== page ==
A few months ago, Scott Gutierrez at the PI got a question from a reader asking whether people biking are required to stop at stop signs along the Burke-Gilman Trail (specifically, near U Village). The answer, of course, is yes. All road (and trail) users are legally required to obey traffic control signs.
I responded, however, that the situation is a little more confusing than it needs to be. When a trail crosses a roadway, it is a crosswalk. Legally, operators on the road are required to yield to people walking and biking in a crosswalk. So, when a user on the roadway approaches the crosswalk at the same time someone on the trail approaches the stop sign, who has the right-of-way?
I posed this question to Scott, who researched a little further. Technically, the trail user has the right-of-way, but is still expected to come to a stop. So as the person on the road approaches the crosswalk and notices a person biking on the trail, they come to a stop. Then the trail user comes to a stop before being the first to continue through the intersection.
My question is: How many people behind the steering wheel or handlebars know this is the legal order?
According to the PI, SDOT does not think this situation is confusing:
Brian Kemper, SDOT’s acting city traffic engineer, responds:
“We do not have evidence that this intersection is confusing for motorists and bicyclists. No matter the location, traffic laws apply to bicyclists just as motorists, and we expect people to follow the law and the ‘rules of the road.’
“Seattle Municipal Code, Section 11.44.120, Riding on a Sidewalk or Public Path states: ‘Every person operating a bicycle … shall obey all traffic control devices.’ Assignment of right-of-way varies along our trail system. Typically, where the trail crosses a roadway at a mid-block location, the roadway will have the right-of-way. In other words, people on the trail have to yield to roadway vehicles. This is typically due to a higher volume of vehicles on the roadway and the tendency for motorists to be less aware of a mid-block crossing. In this case, we install a regulatory sign, such as a stop or yield, for the trail.
That being said, at any uncontrolled marked crosswalk (that is, a marked crosswalk with no accompanying traffic signal or stop sign), pedestrians and bicyclists have the right-of-way and motorists must stop for them. There is a stop sign on both the northwest AND the southwest corners of the trail, which means that cyclists must stop before entering into the crosswalk. This allows motorists to see them and then stop and then they must allow the bicyclist to cross.”
You catch all that? A busy roadway will be given priority, except that the trail crossing will also be a crosswalk, which means it has priority … wait, huh?
I went searching a little further to figure out why stop signs are sometimes used at crossings, but not always. Basically, stop signs at trail crossings should only be used if some special factor demands it, according to the AASHTO guidebook. Often, sight lines are the issue, so stop signs on trails or roadways are used to make sure all road and trail users have a chance to see each other before continuing through an intersection. This is clearly an important function, and you will notice that at many trail stop signs, there are visibility issues the prevent road users from seeing each other until they are very close.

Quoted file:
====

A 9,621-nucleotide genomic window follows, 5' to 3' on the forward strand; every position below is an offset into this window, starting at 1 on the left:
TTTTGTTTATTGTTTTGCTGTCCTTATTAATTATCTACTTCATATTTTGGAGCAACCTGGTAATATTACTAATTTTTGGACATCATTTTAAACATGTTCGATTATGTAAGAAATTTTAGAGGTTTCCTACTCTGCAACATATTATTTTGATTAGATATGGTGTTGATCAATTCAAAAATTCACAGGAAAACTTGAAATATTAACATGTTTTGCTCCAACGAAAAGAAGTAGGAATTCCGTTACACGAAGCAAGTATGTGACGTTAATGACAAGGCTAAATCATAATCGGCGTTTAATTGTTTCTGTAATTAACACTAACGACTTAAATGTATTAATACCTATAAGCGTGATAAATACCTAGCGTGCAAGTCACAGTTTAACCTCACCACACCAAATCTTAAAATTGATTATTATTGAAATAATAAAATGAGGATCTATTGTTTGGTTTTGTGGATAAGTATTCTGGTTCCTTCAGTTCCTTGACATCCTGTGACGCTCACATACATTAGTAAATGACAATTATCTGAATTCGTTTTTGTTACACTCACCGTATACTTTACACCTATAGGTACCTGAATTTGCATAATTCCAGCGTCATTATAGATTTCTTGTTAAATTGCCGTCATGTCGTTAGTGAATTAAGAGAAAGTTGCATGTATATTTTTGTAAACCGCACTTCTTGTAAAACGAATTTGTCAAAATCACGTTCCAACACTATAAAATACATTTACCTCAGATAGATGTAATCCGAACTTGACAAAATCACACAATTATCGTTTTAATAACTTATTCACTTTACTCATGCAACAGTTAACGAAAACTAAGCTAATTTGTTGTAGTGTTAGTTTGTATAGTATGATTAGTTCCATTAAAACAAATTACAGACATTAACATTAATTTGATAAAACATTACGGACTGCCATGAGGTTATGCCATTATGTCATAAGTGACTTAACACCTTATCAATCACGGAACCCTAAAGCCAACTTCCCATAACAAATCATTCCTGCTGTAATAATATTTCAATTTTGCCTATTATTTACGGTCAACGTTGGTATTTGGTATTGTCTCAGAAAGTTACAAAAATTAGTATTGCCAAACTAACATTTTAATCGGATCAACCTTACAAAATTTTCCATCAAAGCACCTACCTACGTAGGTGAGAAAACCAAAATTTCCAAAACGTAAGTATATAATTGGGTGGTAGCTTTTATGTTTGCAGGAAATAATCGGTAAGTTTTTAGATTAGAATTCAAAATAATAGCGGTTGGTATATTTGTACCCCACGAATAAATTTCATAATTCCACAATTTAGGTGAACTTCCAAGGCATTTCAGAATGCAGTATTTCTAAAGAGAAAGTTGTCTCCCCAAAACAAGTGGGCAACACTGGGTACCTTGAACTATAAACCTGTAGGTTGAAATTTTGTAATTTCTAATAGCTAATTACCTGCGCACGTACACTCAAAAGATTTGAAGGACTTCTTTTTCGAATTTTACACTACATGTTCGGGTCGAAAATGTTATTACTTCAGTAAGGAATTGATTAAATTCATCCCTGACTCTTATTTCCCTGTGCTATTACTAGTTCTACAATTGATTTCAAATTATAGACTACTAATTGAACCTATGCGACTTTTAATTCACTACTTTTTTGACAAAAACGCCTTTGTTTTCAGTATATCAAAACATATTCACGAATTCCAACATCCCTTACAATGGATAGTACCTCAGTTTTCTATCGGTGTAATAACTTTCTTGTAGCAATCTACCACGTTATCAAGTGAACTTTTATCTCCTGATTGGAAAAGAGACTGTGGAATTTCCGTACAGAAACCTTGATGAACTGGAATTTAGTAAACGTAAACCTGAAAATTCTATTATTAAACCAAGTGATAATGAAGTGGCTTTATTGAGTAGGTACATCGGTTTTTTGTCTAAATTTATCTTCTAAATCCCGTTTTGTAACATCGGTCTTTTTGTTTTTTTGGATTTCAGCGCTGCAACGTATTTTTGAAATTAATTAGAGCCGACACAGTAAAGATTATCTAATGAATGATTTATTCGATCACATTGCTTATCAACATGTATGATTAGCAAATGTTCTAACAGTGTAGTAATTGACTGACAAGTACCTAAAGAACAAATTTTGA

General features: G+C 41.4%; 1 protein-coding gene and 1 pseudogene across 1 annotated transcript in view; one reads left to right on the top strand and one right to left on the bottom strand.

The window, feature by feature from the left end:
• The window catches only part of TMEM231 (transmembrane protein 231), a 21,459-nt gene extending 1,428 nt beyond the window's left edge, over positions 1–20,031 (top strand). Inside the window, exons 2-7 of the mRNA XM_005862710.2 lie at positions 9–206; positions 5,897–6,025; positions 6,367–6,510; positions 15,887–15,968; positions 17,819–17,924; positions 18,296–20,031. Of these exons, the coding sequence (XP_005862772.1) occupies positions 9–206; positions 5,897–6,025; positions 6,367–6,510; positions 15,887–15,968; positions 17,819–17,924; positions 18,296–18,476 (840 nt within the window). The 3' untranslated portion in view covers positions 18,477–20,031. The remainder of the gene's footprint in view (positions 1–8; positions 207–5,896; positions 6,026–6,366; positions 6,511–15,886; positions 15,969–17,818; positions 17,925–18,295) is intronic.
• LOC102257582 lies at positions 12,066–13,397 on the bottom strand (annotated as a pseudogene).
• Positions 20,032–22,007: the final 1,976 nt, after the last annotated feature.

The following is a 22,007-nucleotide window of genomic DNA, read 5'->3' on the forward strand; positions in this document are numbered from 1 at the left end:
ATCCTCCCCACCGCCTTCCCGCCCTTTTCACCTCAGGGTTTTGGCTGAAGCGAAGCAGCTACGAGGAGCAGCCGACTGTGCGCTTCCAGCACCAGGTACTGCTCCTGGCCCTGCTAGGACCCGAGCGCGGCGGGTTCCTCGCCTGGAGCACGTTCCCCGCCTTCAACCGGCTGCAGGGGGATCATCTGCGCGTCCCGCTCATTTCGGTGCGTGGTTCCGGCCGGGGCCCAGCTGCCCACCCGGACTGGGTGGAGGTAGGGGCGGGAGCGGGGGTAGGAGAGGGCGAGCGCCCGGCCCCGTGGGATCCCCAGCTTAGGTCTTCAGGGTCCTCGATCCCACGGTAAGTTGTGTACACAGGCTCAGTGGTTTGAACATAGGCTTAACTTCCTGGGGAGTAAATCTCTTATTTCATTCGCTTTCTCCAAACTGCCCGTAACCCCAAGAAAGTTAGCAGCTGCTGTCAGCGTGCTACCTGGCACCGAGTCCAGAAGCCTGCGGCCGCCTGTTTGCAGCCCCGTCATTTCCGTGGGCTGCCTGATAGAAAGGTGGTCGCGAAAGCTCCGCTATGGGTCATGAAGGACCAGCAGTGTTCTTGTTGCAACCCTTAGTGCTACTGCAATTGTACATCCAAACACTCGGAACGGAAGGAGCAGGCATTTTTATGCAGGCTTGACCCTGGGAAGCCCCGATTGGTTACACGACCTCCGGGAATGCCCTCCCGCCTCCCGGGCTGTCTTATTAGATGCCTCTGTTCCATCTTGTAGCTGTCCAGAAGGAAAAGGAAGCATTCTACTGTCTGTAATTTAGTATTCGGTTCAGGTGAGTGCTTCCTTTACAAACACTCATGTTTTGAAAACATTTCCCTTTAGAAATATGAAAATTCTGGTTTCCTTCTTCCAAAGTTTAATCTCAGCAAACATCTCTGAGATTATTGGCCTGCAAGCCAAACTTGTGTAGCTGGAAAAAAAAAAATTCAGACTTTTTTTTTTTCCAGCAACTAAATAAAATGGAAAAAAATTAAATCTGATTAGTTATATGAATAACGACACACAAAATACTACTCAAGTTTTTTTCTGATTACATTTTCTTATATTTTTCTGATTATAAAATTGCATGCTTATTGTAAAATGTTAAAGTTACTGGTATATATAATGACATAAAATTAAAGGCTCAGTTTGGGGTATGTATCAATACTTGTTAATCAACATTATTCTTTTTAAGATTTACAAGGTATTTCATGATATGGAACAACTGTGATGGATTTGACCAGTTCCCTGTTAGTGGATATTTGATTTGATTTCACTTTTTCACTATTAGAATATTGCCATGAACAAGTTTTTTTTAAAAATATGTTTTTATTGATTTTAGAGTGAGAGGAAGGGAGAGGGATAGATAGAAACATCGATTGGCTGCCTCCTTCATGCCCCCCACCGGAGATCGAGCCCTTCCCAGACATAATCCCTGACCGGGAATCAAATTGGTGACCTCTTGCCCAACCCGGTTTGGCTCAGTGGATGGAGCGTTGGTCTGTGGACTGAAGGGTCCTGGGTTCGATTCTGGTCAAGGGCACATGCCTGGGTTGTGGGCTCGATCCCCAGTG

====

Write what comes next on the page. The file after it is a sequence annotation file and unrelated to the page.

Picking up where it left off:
Engineers then decide whether the roadway or the trail should be given priority and erect stop signs accordingly. Either the road or the trail should get a stop sign, but not both.
Confusing the right-of-way at a trail crossing when it is not warranted does not help anyone, and the AASHTO guide on bicycle design (2010 draft) specifically warns against unnecessarily installing stop signs on trails as an attempt to increase safety:
5 Application of intersection controls (YIELD signs, STOP signs, or traffic signals) should follow the principle
6 of providing the least control that is effective. Installing unwarranted or unrealistically restrictive
7 controls on path approaches in an attempt to “protect” path users can lead to disregard of controls and
8 intersection operating patterns that are routinely different than indicated by the controls. This can
9 increase an unfamiliar user’s or driver’s risk of collision, and potentially lead to a loss of respect for the
10 control at warranted locations.
11 A common misconception is that the routine installation of stop control for the pathway is an effective
12 treatment for preventing crashes at path‐roadway intersections. Poor bicyclist compliance with STOP
13 signs at path‐roadway intersections is well documented. Bicyclists tend to operate as though there are
14 YIELD signs at these locations: they slow down as they approach the intersection, look for oncoming
15 traffic, and proceed with the crossing if it is safe to do so. Yield control (either for vehicular traffic on
16 the roadway or for users on the pathway) can therefore be an effective solution at some midblock
17 crossings, as it encourages caution without being overly restrictive.
While the jury is still out on whether the law should even mandate that bicycle users fully stop at stop signs (the so-called Idaho stop law allows bicycle users to treat stop signs as yield signs, slowing to a reasonable speed but only stopping if other users are present), it is very useful to know that a stop sign on a trail is likely trying to warn you that something about the upcoming crossing requires increased attention and caution.
Here are the relevant pages from the AASHTO guide pertaining to mid-block trail crossings: